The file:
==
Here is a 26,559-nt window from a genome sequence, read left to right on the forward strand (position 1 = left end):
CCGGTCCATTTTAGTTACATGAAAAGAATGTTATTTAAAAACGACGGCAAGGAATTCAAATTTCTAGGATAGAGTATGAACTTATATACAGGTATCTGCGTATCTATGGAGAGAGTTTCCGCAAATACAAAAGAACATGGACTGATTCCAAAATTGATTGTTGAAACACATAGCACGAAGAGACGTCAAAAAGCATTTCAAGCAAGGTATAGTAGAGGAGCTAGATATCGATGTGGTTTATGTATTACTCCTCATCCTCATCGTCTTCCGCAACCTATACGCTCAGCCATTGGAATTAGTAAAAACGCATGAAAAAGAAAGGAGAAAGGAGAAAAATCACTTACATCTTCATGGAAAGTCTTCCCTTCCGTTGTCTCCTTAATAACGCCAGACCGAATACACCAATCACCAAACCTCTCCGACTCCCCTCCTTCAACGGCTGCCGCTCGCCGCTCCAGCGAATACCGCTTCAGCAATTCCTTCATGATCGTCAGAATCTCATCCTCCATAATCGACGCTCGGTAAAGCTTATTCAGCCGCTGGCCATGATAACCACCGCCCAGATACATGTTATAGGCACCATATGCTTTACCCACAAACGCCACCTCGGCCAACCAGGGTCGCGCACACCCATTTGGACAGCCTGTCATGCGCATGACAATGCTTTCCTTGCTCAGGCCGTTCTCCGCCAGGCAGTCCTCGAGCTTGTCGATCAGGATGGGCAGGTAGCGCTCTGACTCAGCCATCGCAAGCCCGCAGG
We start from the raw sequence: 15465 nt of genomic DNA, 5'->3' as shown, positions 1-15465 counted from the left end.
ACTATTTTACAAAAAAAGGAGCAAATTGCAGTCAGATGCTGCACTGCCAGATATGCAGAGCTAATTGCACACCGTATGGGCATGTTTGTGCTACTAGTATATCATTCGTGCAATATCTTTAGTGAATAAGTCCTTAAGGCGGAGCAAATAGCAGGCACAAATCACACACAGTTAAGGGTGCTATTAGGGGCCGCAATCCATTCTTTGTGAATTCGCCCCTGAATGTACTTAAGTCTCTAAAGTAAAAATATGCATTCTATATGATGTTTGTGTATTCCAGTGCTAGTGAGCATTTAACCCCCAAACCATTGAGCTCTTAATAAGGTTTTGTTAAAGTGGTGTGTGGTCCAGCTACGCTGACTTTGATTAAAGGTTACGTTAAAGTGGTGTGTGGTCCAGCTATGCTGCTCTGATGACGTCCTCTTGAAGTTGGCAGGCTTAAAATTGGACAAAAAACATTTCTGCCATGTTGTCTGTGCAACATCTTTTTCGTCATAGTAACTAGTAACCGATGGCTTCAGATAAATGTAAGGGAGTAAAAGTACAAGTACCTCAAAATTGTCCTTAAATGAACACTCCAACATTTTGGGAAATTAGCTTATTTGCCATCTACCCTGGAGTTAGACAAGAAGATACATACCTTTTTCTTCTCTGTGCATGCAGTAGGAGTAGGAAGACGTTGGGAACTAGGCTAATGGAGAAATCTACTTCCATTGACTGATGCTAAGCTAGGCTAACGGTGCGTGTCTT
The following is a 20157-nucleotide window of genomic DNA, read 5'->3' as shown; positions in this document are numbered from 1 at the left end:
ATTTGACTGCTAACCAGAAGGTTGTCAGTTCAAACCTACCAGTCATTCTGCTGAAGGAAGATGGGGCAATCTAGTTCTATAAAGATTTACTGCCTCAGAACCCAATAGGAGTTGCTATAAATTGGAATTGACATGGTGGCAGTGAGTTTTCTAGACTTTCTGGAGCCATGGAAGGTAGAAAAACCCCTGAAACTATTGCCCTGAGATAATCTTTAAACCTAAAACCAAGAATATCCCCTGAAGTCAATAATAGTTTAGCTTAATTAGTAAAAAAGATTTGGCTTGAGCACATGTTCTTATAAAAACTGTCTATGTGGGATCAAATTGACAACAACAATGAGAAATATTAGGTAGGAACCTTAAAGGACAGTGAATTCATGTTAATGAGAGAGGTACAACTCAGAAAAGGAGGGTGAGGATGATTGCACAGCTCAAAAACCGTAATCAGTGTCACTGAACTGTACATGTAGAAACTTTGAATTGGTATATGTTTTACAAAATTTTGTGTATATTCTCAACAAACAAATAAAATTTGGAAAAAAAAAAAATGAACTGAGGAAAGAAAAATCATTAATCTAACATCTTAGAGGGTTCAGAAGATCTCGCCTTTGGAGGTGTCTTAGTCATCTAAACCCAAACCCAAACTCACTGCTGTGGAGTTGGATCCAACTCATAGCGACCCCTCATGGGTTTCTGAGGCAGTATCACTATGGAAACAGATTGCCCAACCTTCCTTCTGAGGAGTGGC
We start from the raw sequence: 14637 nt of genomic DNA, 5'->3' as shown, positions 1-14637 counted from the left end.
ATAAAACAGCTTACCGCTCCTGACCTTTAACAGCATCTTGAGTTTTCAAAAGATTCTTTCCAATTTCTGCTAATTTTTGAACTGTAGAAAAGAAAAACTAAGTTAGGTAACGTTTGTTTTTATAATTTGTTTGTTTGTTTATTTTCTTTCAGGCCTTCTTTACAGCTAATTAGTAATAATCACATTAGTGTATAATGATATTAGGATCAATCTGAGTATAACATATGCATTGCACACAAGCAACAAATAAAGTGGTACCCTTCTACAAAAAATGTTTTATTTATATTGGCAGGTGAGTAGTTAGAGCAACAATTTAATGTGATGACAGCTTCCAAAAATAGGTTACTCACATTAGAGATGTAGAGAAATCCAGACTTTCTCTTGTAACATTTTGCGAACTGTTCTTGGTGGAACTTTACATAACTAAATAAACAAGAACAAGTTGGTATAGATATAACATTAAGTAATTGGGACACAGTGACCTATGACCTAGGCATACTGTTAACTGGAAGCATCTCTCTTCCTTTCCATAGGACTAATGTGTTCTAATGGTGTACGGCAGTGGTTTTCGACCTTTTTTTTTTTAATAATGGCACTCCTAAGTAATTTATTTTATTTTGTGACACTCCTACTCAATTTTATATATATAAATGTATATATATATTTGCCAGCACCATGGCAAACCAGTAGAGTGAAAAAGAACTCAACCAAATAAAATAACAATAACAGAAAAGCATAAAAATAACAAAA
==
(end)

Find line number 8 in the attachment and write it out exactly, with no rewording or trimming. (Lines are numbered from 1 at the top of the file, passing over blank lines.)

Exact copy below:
ATAAAACAGCTTACCGCTCCTGACCTTTAACAGCATCTTGAGTTTTCAAAAGATTCTTTCCAATTTCTGCTAATTTTTGAACTGTAGAAAAGAAAAACTAAGTTAGGTAACGTTTGTTTTTATAATTTGTTTGTTTGTTTATTTTCTTTCAGGCCTTCTTTACAGCTAATTAGTAATAATCACATTAGTGTATAATGATATTAGGATCAATCTGAGTATAACATATGCATTGCACACAAGCAACAAATAAAGTGGTACCCTTCTACAAAAAATGTTTTATTTATATTGGCAGGTGAGTAGTTAGAGCAACAATTTAATGTGATGACAGCTTCCAAAAATAGGTTACTCACATTAGAGATGTAGAGAAATCCAGACTTTCTCTTGTAACATTTTGCGAACTGTTCTTGGTGGAACTTTACATAACTAAATAAACAAGAACAAGTTGGTATAGATATAACATTAAGTAATTGGGACACAGTGACCTATGACCTAGGCATACTGTTAACTGGAAGCATCTCTCTTCCTTTCCATAGGACTAATGTGTTCTAATGGTGTACGGCAGTGGTTTTCGACCTTTTTTTTTTTAATAATGGCACTCCTAAGTAATTTATTTTATTTTGTGACACTCCTACTCAATTTTATATATATAAATGTATATATATATTTGCCAGCACCATGGCAAACCAGTAGAGTGAAAAAGAACTCAACCAAATAAAATAACAATAACAGAAAAGCATAAAAATAACAAAA